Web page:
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Schoolroom Poets: Childhood, Performance, and the Place of American Poetry, 1865-1917

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As recently as the 1960s, children across America continued to recite in schoolrooms or on auditorium stages poems of strong emotional resonance such as “Paul Revere’s Ride,” “Little Orphan Annie,” and “The Song of Hiawatha.” Many still remember poems with soft rhythmic cadences such as “Wynken, Blynken, and Nod” as bedtime verse read to them by their parents.

According to Angela Sorby, these and hundreds of other child-oriented poems, written less for individual introspection ...

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Overview

As recently as the 1960s, children across America continued to recite in schoolrooms or on auditorium stages poems of strong emotional resonance such as “Paul Revere’s Ride,” “Little Orphan Annie,” and “The Song of Hiawatha.” Many still remember poems with soft rhythmic cadences such as “Wynken, Blynken, and Nod” as bedtime verse read to them by their parents.

According to Angela Sorby, these and hundreds of other child-oriented poems, written less for individual introspection than for public performance, became central components of American culture in the period between the Civil War and World War I. She identifies a “schoolroom canon” that some older Americans will still recognize, composed of poems by Henry Wadsworth Longfellow, John Greenleaf Whittier, Eugene Field, James Whitcomb Riley, and others whose work was read, memorized, and repeated in pedagogical institutions nationwide. These poems, transmitted through schools, museums, lyceums, and theaters, as well as by newspapers and magazines, accrued cultural power through repetition; as they circulated, they functioned as mnemonic devices that established affective bonds between individuals, institutions, and the nation. Sorby’s final chapter, on the child-voice poems of Emily Dickinson, argues that her reception history in the 1890s should be linked to the discourse of infantilization and pedagogy that dominated American popular poetry of the period and, to a great extent, continues to do so today.

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Editorial Reviews

From the Publisher
“This well researched and clearly written book is valuable not only for those interested in American literary history and poetry's role in shaping a nation's character but also for anyone raising or teaching children.” —Emily Dickinson International Society Bulletin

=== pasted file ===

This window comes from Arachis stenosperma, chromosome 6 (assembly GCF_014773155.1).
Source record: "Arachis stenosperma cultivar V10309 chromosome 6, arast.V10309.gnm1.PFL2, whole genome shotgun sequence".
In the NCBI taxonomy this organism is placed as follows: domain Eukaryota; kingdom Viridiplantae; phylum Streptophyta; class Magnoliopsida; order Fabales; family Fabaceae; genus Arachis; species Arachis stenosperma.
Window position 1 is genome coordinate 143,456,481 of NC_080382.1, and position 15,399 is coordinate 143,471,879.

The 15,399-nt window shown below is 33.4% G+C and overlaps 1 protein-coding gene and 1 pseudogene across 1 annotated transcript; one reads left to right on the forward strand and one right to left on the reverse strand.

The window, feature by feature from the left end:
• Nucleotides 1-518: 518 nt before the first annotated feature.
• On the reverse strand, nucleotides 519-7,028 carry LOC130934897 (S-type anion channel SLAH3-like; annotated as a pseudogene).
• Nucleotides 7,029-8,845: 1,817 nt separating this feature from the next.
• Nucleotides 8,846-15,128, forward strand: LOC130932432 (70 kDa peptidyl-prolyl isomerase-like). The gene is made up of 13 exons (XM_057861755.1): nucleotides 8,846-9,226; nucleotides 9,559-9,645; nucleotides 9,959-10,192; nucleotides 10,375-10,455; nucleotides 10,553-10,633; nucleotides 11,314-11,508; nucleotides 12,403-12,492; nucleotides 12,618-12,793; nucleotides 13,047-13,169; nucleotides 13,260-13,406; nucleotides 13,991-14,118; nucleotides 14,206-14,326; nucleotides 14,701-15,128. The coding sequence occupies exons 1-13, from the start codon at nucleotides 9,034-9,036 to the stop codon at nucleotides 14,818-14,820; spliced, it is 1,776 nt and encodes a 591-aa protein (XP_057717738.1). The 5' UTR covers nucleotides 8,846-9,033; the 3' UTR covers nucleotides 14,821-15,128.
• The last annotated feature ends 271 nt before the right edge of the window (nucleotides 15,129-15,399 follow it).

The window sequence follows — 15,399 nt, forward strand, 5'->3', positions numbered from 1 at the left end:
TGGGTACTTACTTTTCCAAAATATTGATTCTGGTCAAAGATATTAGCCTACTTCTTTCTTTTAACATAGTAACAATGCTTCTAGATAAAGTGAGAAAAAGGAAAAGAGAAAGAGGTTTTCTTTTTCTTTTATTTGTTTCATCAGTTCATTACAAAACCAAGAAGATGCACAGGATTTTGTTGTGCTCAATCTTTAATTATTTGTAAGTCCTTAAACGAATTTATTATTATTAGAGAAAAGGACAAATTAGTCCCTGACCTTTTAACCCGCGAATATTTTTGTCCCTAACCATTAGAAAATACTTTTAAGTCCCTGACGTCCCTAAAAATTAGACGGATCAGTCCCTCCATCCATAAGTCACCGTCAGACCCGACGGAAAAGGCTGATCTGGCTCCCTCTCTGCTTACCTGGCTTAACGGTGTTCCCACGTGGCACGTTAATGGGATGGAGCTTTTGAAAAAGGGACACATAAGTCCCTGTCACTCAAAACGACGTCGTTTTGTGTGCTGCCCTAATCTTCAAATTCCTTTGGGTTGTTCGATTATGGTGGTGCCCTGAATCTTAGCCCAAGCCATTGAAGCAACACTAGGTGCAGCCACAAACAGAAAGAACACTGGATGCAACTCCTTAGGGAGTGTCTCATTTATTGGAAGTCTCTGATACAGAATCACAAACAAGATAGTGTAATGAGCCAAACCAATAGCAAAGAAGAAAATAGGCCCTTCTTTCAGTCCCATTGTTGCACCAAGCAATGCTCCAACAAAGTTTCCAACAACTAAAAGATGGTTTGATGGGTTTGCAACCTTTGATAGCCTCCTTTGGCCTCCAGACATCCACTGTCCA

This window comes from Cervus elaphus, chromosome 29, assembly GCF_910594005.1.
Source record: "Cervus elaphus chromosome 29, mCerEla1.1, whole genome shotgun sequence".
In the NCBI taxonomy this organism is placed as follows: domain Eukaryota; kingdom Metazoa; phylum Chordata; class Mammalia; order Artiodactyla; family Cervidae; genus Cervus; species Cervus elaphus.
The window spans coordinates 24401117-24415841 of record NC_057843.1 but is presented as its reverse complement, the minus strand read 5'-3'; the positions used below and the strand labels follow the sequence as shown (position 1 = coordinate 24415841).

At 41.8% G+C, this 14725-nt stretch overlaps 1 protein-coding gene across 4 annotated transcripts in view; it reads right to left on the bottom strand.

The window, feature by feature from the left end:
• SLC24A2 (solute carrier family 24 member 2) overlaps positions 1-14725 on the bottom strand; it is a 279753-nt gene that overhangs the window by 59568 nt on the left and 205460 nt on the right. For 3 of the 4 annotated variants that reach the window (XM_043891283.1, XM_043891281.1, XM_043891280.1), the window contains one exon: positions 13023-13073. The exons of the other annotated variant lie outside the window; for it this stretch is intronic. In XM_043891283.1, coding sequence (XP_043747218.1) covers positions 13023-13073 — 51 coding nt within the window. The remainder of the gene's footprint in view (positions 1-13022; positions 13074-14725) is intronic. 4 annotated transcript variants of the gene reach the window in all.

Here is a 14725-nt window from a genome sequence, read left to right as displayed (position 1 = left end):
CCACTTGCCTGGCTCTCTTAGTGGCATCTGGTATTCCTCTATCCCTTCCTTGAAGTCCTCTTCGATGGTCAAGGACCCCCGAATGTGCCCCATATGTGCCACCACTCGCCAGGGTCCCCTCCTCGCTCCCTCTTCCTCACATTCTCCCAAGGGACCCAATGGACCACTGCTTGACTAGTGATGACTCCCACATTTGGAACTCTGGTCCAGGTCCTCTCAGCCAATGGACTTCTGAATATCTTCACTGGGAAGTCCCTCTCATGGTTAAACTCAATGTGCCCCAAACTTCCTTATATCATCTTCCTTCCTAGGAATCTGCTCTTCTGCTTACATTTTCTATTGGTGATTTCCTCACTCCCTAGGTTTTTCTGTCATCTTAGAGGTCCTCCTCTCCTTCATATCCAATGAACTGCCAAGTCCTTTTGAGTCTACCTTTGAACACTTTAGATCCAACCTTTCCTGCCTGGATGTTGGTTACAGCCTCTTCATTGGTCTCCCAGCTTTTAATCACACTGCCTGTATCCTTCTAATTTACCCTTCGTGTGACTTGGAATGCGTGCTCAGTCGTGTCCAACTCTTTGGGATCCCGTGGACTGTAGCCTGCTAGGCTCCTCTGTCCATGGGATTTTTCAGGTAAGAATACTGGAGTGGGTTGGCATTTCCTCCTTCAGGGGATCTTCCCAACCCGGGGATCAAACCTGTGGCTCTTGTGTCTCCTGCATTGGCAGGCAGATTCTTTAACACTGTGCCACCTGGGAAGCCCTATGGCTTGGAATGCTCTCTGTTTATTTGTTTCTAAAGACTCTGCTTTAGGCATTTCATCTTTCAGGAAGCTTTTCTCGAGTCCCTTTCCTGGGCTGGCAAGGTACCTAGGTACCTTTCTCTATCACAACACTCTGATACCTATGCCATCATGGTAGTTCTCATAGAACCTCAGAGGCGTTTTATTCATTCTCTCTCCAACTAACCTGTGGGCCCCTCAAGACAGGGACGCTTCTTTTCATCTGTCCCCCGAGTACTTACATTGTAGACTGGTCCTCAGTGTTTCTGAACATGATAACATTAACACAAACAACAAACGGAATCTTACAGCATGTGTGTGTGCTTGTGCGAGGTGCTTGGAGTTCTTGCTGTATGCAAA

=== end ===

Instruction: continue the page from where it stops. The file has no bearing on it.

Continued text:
"Schoolroom Poets is an invaluable resource for anyone interested in nineteenth-century poetry, children's literature, middle-class American culture, and the history of American pedagogy. It has taken twenty years for Americanists to re-evaluate popular poetry with the same rigor that they have popular fiction; Sorby does here, taking popularity not as a sign of a poet's incompetence but as a testament to his or her importance. In doing so,Schoolroom Poets also demonstrates the rich poetric culture of the period and the multiple media in which poetry appeared. Not resigning her scope to book publication alone, Sorby maps out poetry's dissemination in multiple cultural forms, from performances to popular magazines to classroom lessons, thereby illustrating how poetry was in fact "wove[n]" into the fabric of Americans' "daily lives." With stunning clarity she documents post-Civil War America's ever-changing perceptions of children and childhood, charting how both were integral to Americans' identifications and negotionations of self, race, community, and nation.” —Journal of the Midwest Modern Language Association

"Angela Sorby's Schoolroom Poets is an extraordinarily intelligent, even brilliant reading of nineteenth-century American popular poetry and of the culture that gave it birth."—Modern Philology

"Schoolroom Poets is a beautifully reseached, provocative guide to an aspect of American literary history that lies before us, as well as behind us.” —The New England Quarterly Review

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Product Details

  • ISBN-13: 9781584654582
  • Publisher: University of New Hampshire Press
  • Publication date: 2/24/2005
  • Series: Becoming Modern: New Nineteenth-Century Studies
  • Edition description: New Edition
  • Pages: 282
  • Product dimensions: 6.00 (w) x 8.90 (h) x 0.70 (d)

Meet the Author

ANGELA SORBY is Assistant Professor of English at Marquette University. She has published numerous articles on the schoolroom poets, and on nineteenth-century poetry and mass culture. She has also published her own poems in Distance Learning (1998).

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Table of Contents

Learning By Heart
Reading America: Longfellow in the Schools
Learning to Be White: John Greenleaf Whittier’s Snow-Bound
A Visit from St. Nicholas: Pedagogy, Power, and Print Culture
Performing Class: James Whitcomb Riley Onstage
“Seein’ Things at Night”: Eugene Field and the Infantilization of American Culture
Emily Dickinson and the Form of Childhood

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